Create Account




Forget Password

Authors

Mustafa Etli
Alanya Alaattin Keykubat Üni...
Caner Şahin
Alanya Alaattin Keykubat Üni...
Özkan Özen
Alanya Alaattin Keykubat Üni...

Who liked this


No one liked this yet.

Followers


Common Carotid Artery Bifurcation Aneurysm Mimicking Glomus Caroticum

Carotid Aneurysm and Glomus Caroticum
Articles > Cardiovascular Surgery
Submitted : 27.09.2018
Accepted : 06.11.2018
Published : 18.01.2019

Abstract

Patients with extracranial carotid aneurysms may apply to Ear, Nose and Throat clinics with complaints of pulsatile mass in the neck, neurological symptoms or tinnitus. Glomus caroticum is one of the most common diagnoses of patients with a large mass of pulsatile neck. Herein, we present a case of common carotid artery aneurysm at the level of common carotid artery mimicking glomus caroticum. Glomus may coexist with an aneurysm in the carotid artery. Risk of complications during lesion excision may increase the presence of aneurysm. In patients admitted with a pulsatile mass lesion in the carotid bifurcation region, the diagnosis and treatment of aneurysm with glomus caroticum should be kept in mind.

Introduction

Carotid artery aneurysm is a rare pathology of the head and neck. In the literature, carotid artery aneurysms are found in 1% of all aneurysms. Carotid artery aneurysms are approximately 4% of peripheral artery aneurysms 1. Carotid artery aneurysms can be divided into two, generally intracranial or extracranial. Carotid artery aneurysm can be divided according to the maintained carotid segment as the common carotid, external and internal carotid aneurysms. The internal carotid aneurysms are the most  frequently reported  aneuryms in the literature.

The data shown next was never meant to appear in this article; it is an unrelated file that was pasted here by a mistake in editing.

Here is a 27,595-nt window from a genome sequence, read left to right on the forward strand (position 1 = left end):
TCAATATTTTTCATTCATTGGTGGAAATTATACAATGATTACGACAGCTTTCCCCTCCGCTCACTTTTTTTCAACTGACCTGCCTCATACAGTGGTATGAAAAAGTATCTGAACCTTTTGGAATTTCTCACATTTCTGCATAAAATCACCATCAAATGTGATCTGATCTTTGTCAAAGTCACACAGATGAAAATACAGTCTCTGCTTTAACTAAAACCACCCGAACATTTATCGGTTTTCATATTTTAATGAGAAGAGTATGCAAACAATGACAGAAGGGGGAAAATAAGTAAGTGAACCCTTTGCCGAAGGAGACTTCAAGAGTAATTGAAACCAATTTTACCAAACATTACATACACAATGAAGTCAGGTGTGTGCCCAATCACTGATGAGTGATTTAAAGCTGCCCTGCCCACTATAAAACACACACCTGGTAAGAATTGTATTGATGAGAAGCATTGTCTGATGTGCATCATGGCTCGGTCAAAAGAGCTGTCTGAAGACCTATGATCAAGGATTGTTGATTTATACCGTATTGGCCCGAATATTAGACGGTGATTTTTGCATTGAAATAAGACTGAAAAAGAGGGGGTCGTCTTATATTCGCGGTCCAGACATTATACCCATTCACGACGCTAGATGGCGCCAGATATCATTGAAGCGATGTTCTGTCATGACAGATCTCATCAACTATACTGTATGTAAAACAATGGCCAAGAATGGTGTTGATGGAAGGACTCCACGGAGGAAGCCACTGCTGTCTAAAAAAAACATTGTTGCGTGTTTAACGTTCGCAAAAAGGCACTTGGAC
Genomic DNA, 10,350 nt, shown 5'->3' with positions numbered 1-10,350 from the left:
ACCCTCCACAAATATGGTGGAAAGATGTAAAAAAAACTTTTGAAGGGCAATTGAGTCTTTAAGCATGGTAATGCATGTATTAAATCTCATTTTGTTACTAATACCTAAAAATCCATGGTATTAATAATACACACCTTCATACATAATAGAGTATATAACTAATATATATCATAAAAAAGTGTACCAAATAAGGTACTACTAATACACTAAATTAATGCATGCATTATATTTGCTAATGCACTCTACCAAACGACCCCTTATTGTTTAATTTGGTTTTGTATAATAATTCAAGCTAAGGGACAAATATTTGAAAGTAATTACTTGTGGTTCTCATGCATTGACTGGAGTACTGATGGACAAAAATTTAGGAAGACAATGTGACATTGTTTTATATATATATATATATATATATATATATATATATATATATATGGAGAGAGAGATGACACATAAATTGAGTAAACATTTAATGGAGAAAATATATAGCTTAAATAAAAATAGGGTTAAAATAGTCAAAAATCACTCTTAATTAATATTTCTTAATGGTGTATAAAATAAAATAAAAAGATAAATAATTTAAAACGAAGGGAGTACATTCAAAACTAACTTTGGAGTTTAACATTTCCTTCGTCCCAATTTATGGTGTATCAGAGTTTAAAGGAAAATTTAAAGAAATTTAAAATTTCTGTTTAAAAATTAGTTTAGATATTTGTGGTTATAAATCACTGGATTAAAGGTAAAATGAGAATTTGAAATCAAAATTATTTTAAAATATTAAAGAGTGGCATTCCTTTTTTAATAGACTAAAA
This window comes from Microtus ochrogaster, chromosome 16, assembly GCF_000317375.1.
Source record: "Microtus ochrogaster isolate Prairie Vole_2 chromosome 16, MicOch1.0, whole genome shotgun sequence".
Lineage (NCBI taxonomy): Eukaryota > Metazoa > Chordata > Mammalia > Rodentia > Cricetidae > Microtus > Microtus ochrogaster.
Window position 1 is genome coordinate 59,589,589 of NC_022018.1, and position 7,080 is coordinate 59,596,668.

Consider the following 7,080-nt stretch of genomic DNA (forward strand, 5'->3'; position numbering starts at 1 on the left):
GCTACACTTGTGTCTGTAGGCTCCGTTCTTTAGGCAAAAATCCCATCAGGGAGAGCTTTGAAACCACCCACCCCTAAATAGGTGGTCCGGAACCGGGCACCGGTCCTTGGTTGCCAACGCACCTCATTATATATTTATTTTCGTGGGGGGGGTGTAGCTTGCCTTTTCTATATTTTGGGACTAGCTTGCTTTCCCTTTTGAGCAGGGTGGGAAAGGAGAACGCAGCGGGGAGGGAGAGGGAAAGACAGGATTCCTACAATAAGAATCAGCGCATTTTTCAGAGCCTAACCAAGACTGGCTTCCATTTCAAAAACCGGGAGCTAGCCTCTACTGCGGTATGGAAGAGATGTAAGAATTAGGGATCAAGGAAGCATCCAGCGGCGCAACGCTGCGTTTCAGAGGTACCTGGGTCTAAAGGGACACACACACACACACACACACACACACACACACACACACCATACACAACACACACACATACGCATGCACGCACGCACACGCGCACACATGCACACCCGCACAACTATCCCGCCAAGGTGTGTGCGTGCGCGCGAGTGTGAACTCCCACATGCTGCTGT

Patients with extracranial carotid aneurysms may apply to clinics with complaints of pulsatile mass in the neck, neurological symptoms or  tinnitus. Glomus caroticum is one of the most common diagnoses of patients with a large pulsatile neck mass.  Glomus caroticum is a rare tumor originating from paraganglionic cells. The location of glomus caroticum is the bifurcation of the carotid artery 2. Glomus caroticum, which can be seen simultaneously with aneurisms, has been reported in the literature 3. Aneurysm can be seen after resection of glomus caroticum.

Herein,  we present a case of common carotid artery aneurysm at the level of common carotid artery mimicking glomus caroticum.

Case Report

A 38-year-old male patient was admitted to our hospital with a 1-year history of swelling in the left neck  and with tinnitus complaints. The swelling in the neck region is observed in the left carotid bifurcation region. There was no history of trauma, diabetes mellitus, hypertension or  any  past medical history.

Physical examination revealed 2x1mm swelling in the left carotid bifurcation region. The lesion was palpable, fixed and not tender. The mass had a pulsation in the palpation. There was no pathology in the ear examination. Vital signs were normal. Audiological examination was in normal limits. No pathological findings were found in the patient's neurological examination. The patient's biochemical values, blood lipids, glucouse level were monitored at normal limits. Arterial blood pressure was monitored as 130/80.

Investigations: Left common carotid artery bifurcation was asymmetrically wide according to the right,  glomus caroticum and no other pathological findings were detected in neck ultrasonograhpy and Doppler ultrasonography (USG) ( Figure 1A, B).

Figure 1
The width of left carotid bifurcation is asymmetrical compared to the right in Dopler USG